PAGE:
... This ground of fear was soon succeeded by another of scarcely less serious import—that of its being crushed by the enormous cakes of ice that made the caverns in which it lay, and which now began to settle and change their positions, as the water washed away their bases. At one time Roswell thought of setting the storm at defiance, and of carrying Daggett across to the house by means of the hand-barrow; but when he came to look ...
— The Sea Lions - The Lost Sealers • James Fenimore Cooper

... First one side, then the other would gain an advantage, and then it was lost, until the herald proclaimed that it was time to change the ball. No victory was in ...
— Indian Child Life • Charles A. Eastman

... one is almost confined to Composites, but in this subject there is, at any rate, a change, as regards colour. Yellows are indispensable, but then predominate too strongly. The flower under notice is a peculiar purple with greenish-white shadings. This will doubtless sound undesirable, but when the flower is seen it can hardly fail to be appreciated. It is much admired; ...
— Hardy Perennials and Old Fashioned Flowers - Describing the Most Desirable Plants, for Borders, - Rockeries, and Shrubberies. • John Wood

... three miles presents the wildest and sweetest bit of scenery imaginable. These cliffs have been for ages the admiration of all beholders, and though thousands of tons are taken from the quarries every year, yet the inhabitants say that no great change takes place in their appearance. The Avon has a prodigious rise of tide at Bristol, and at low water the bed of the river is a mere brook, with immense banks of mud. The country all around is exquisitely attractive, and affords us an idea of cultivation and adornment beyond ...
— Young Americans Abroad - Vacation in Europe: Travels in England, France, Holland, - Belgium, Prussia and Switzerland • Various

... cut the knot, and make war upon the Crown, 246; her conduct, feelings and motives examined at this juncture, 247; was she the cause of the rupture of Conti's projected marriage, 248; peremptorily commanded to join her husband in Normandy, 253; she perceives a change in La Rochefoucauld's feelings, 254; follows the Princess de Conde into Berri, 254; the Duke de Nemours pays court to her, 262; certain obscure relations between them drives La Rochefoucauld to a violent rupture, 264; a rivalry of beauty leads her to humiliate Madame de Chatillon, 265; ...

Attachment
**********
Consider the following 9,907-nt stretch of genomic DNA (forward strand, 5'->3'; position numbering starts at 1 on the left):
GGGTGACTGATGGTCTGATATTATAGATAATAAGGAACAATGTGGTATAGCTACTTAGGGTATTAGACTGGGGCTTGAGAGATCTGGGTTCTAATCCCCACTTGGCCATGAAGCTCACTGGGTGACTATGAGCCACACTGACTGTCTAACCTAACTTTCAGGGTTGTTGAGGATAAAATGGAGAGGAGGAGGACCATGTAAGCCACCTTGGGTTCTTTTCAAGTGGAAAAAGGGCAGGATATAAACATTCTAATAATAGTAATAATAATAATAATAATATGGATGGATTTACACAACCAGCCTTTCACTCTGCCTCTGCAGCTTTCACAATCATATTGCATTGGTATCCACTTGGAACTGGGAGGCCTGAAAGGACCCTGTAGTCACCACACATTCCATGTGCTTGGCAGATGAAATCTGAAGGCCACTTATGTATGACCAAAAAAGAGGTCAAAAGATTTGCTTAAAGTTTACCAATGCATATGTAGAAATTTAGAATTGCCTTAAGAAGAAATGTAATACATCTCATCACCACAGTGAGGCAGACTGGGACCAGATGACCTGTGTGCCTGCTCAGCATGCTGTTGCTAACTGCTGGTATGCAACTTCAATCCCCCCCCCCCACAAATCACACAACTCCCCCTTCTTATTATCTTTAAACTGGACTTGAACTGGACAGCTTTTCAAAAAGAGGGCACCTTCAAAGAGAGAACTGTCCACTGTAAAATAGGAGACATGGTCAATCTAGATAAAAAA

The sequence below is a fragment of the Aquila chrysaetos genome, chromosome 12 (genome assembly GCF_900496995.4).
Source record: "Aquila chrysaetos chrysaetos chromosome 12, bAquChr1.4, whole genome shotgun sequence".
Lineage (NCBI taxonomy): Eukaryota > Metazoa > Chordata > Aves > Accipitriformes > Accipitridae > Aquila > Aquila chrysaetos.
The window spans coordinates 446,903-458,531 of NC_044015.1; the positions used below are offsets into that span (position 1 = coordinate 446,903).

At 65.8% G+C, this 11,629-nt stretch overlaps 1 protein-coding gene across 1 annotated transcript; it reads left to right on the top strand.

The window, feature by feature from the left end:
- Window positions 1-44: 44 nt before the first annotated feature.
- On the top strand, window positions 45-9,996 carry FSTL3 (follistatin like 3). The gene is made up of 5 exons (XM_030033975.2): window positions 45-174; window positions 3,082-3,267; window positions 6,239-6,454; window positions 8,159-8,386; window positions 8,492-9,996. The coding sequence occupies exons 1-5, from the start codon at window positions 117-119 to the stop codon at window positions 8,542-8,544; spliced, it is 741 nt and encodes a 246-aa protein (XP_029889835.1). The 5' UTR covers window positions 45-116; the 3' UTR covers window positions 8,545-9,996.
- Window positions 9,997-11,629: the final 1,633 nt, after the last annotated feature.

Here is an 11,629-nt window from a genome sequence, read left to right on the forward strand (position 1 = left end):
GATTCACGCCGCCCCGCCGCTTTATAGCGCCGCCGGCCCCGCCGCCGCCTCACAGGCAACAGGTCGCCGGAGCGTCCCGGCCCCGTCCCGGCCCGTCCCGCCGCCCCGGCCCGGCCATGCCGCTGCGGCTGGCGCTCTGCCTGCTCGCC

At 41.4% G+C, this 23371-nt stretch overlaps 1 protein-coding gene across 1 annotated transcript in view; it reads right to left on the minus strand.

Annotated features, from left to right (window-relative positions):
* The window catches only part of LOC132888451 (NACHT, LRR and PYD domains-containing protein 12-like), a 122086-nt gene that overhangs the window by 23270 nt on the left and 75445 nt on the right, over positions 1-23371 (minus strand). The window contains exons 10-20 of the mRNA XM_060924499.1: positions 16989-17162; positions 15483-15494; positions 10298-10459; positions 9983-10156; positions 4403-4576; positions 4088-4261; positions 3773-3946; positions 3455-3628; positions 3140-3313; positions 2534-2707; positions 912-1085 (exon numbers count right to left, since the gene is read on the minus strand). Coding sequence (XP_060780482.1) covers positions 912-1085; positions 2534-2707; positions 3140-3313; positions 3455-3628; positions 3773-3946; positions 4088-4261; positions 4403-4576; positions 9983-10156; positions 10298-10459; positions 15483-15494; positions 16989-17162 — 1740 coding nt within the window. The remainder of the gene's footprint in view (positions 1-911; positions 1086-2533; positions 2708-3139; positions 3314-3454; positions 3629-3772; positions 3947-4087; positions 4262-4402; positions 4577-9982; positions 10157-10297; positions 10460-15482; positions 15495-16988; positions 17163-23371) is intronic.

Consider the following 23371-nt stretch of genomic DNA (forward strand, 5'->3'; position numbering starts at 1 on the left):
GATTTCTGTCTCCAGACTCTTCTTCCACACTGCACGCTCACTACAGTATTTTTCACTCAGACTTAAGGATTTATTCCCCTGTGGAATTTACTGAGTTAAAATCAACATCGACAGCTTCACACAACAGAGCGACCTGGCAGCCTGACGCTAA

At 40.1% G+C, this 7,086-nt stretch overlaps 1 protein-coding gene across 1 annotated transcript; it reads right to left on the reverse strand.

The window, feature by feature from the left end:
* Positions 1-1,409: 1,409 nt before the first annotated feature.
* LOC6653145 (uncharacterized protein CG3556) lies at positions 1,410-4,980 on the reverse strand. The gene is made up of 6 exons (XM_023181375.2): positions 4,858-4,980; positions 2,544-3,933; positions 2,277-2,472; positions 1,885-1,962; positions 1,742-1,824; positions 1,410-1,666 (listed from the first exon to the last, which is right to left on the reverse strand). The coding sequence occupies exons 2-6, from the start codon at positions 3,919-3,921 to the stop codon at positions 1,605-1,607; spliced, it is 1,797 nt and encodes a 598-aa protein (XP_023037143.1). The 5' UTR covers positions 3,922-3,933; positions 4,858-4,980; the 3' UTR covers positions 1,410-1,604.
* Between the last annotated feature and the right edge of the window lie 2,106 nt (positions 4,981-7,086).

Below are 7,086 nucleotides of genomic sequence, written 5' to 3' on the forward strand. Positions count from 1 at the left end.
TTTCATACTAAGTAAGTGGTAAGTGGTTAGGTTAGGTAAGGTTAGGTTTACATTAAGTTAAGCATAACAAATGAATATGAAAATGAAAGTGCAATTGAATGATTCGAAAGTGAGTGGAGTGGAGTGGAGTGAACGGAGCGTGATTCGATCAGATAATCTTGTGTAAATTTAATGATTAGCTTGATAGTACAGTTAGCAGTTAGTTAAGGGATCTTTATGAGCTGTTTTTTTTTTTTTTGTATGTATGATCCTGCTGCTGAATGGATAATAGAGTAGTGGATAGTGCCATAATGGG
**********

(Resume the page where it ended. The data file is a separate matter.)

— Political Women (Vol. 1 of 2) • Sutherland Menzies

... me, Mark, that you are making a serious change without sufficient consideration of what you ...
— Westways • S. Weir Mitchell

... in the British Administration will induce, it is imagined, a similar change in measures here. We are in hourly expectation of hearing of the evacuation of Charleston, which had been formally announced to the inhabitants, who came out in crowds to demand pardon with the concurrence of General Leslie. It is probably too late to countermand ...
— The Diplomatic Correspondence of the American Revolution, Vol. IX • Various

... friend," the Squire said. "And I had no doubt but that you would decide on this course. I will try not to persuade you to change your decision, for I feel that your power of usefulness is at an end as far as the village is concerned. May I ask what you propose to do? I can hardly suppose that your savings ...